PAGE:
There seems to be something sacred, something universally recognized in opposing forces balancing each other. Sacred and profane. Movement and stillness. Light and dark.
At the release of this painting, we are poised at the start of a new year. We’ve journeyed into the depths of winter, yet since the winter solstice, the days lengthen ever so slowly. We are in the midst of yet another of nature’s cycles, hoping for rain or snow to replenish and reset the dry season, and enduring longer, colder nights. Some can’t stand winter’s harshness, yet others revel in this invitation to hunker down, turn inward, and tune into this season of darkness. And still, at times, nature offers her moments of reprieve. The break in the storm. Blue sky peaking out behind grey clouds. Songbirds flitting and feasting before the next deluge. It is in these moments that we remember: this too shall pass.
In Seamus Berkeley’s “Light in the Dark”, the figure rests in stillness, yet simultaneously seems to emerge from the shadows, emerging from pure, bleak darkness. She seems poised as if moving toward something: coming out of the darkness, and into the light. Yet in this painting, she is the light.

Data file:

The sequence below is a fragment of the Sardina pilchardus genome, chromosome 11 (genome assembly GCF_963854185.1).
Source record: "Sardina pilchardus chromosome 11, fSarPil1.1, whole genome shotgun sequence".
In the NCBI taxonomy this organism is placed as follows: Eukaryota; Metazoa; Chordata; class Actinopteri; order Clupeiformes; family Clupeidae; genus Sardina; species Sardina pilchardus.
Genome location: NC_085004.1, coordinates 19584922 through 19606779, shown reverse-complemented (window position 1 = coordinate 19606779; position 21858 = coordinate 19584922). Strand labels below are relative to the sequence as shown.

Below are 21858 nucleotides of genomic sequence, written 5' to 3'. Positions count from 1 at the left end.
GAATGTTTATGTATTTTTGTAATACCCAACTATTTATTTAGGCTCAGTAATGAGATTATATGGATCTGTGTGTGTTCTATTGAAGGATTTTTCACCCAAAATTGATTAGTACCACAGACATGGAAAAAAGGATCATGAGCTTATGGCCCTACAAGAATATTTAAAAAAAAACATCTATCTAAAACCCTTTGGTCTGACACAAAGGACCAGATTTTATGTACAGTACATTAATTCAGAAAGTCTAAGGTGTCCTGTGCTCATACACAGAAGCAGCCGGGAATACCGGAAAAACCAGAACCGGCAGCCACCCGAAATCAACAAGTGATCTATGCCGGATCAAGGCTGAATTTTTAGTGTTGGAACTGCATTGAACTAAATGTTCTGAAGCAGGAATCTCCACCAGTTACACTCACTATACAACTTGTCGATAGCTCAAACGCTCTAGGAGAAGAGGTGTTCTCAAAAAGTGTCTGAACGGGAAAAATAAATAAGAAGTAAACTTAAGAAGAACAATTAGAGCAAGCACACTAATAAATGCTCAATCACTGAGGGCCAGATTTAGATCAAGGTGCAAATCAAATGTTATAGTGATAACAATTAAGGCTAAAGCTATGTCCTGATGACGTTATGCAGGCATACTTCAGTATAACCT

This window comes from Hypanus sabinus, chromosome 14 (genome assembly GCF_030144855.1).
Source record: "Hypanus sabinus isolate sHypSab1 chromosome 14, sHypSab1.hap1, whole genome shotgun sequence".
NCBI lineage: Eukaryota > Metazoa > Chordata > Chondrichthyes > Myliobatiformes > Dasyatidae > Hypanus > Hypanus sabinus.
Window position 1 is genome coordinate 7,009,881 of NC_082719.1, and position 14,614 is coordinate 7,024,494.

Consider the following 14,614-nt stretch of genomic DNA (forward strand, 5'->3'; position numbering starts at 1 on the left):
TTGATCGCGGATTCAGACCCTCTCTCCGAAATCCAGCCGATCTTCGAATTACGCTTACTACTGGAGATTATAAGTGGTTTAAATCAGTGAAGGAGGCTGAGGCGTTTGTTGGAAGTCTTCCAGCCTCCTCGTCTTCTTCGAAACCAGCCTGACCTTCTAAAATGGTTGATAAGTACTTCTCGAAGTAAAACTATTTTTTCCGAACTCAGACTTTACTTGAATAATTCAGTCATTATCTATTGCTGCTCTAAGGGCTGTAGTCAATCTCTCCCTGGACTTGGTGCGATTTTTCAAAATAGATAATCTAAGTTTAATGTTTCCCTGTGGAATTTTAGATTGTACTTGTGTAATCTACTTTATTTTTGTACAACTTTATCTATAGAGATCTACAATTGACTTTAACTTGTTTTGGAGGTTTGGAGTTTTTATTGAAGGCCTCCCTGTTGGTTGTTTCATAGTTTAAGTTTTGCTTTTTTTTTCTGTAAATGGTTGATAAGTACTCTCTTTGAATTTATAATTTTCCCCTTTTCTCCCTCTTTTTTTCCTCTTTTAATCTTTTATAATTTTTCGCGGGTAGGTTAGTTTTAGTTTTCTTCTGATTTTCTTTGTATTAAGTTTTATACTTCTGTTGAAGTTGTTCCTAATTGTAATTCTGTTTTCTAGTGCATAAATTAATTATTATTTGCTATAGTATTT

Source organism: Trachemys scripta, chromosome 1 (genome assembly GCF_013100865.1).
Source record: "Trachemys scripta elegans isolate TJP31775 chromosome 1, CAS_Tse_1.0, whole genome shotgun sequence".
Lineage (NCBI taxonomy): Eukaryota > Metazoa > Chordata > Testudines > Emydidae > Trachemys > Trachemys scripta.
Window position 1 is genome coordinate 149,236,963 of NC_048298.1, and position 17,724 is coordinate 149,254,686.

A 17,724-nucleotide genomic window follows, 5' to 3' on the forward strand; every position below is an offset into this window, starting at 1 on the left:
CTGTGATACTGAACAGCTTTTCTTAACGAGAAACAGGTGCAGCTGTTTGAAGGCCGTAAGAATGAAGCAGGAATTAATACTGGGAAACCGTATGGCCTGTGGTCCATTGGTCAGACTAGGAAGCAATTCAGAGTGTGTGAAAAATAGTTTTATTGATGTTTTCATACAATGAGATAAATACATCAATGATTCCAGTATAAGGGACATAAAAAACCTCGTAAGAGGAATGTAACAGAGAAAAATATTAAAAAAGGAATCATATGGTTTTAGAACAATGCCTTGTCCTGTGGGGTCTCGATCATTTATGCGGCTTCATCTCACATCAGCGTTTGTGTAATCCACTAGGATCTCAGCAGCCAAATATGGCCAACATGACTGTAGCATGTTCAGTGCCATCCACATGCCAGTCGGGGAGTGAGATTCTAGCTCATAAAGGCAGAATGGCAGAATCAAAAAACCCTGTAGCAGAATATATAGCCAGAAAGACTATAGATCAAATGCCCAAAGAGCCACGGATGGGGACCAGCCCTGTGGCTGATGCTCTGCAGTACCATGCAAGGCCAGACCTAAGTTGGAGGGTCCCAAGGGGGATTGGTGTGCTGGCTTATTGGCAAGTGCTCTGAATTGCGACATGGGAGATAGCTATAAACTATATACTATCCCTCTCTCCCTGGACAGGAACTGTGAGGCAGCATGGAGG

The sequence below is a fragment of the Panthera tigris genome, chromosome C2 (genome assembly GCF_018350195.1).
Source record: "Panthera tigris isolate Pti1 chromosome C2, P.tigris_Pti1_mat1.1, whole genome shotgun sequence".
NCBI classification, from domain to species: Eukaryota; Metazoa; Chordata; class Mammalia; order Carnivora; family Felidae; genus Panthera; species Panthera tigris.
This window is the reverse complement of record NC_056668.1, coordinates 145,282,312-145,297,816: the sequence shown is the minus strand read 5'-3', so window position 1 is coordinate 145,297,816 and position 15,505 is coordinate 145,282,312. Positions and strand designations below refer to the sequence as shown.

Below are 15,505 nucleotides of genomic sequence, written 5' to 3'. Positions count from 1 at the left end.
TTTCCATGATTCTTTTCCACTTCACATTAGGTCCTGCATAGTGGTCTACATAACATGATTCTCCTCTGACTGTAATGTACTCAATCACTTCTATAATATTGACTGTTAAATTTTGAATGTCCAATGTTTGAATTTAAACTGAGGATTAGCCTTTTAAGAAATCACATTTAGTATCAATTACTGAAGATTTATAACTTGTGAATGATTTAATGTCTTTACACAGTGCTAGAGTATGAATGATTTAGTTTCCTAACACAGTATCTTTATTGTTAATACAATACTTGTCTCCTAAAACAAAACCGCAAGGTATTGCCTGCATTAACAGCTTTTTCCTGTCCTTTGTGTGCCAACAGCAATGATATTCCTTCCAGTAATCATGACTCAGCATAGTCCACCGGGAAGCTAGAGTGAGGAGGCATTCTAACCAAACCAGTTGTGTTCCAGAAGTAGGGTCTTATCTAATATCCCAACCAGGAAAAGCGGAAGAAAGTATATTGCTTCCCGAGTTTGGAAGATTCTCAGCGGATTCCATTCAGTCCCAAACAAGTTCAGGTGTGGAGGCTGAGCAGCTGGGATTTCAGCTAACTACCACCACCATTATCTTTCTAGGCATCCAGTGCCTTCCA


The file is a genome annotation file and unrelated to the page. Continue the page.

Or is this painting so striking because it conveys the simple, powerful notion of hope? Just look at the figure’s face. There is softness to her expression, yet the complexity of her painted features expresses curiosity and openness, gently inquiring into what is next for her beyond the darkness from which she emerges. She seems to be sitting, yet one might also suggest that she is mid motion, in between the surrender of rest, ready to move up and out of this moment toward her next experience in life. She is a beacon of light, of transition, an invitation to explore what comes next. The power of this luminescence comes from her. We don’t see the source of the light, or much light at all, really, so our eyes may trick us into believing she is emanating light from within her. She is the light in the dark.
What a powerful reminder of the volition we can access. When swathed in darkness, what helps guide you toward the light in your life?
Light in the Dark, original oil on canvas, 7.75″ x 9.75″, framed